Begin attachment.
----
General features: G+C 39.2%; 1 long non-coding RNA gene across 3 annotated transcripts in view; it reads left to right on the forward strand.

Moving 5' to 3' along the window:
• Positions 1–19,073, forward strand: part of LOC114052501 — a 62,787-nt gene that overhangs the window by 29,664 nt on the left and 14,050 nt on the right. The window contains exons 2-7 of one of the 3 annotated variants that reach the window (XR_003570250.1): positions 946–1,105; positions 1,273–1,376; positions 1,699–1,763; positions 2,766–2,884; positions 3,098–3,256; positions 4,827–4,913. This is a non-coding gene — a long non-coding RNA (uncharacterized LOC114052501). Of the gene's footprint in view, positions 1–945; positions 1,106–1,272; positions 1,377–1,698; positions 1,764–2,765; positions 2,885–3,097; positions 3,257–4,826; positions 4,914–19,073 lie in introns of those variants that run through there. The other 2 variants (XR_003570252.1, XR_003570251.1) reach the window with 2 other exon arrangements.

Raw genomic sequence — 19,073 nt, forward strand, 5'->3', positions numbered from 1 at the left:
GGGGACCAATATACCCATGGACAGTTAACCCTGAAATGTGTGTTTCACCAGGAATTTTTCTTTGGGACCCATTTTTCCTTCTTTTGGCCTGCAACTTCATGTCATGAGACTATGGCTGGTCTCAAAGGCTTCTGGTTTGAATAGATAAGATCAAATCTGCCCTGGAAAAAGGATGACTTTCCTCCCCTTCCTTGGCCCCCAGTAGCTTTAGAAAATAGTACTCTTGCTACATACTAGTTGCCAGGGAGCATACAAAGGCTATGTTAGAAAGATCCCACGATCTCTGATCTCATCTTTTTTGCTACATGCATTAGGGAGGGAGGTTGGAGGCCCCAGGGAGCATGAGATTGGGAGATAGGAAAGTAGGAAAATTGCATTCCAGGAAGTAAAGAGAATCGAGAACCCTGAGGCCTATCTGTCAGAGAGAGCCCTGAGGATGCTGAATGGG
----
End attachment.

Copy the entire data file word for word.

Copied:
General features: G+C 39.2%; 1 long non-coding RNA gene across 3 annotated transcripts in view; it reads left to right on the forward strand.

Moving 5' to 3' along the window:
• Positions 1–19,073, forward strand: part of LOC114052501 — a 62,787-nt gene that overhangs the window by 29,664 nt on the left and 14,050 nt on the right. The window contains exons 2-7 of one of the 3 annotated variants that reach the window (XR_003570250.1): positions 946–1,105; positions 1,273–1,376; positions 1,699–1,763; positions 2,766–2,884; positions 3,098–3,256; positions 4,827–4,913. This is a non-coding gene — a long non-coding RNA (uncharacterized LOC114052501). Of the gene's footprint in view, positions 1–945; positions 1,106–1,272; positions 1,377–1,698; positions 1,764–2,765; positions 2,885–3,097; positions 3,257–4,826; positions 4,914–19,073 lie in introns of those variants that run through there. The other 2 variants (XR_003570252.1, XR_003570251.1) reach the window with 2 other exon arrangements.

Raw genomic sequence — 19,073 nt, forward strand, 5'->3', positions numbered from 1 at the left:
GGGGACCAATATACCCATGGACAGTTAACCCTGAAATGTGTGTTTCACCAGGAATTTTTCTTTGGGACCCATTTTTCCTTCTTTTGGCCTGCAACTTCATGTCATGAGACTATGGCTGGTCTCAAAGGCTTCTGGTTTGAATAGATAAGATCAAATCTGCCCTGGAAAAAGGATGACTTTCCTCCCCTTCCTTGGCCCCCAGTAGCTTTAGAAAATAGTACTCTTGCTACATACTAGTTGCCAGGGAGCATACAAAGGCTATGTTAGAAAGATCCCACGATCTCTGATCTCATCTTTTTTGCTACATGCATTAGGGAGGGAGGTTGGAGGCCCCAGGGAGCATGAGATTGGGAGATAGGAAAGTAGGAAAATTGCATTCCAGGAAGTAAAGAGAATCGAGAACCCTGAGGCCTATCTGTCAGAGAGAGCCCTGAGGATGCTGAATGGG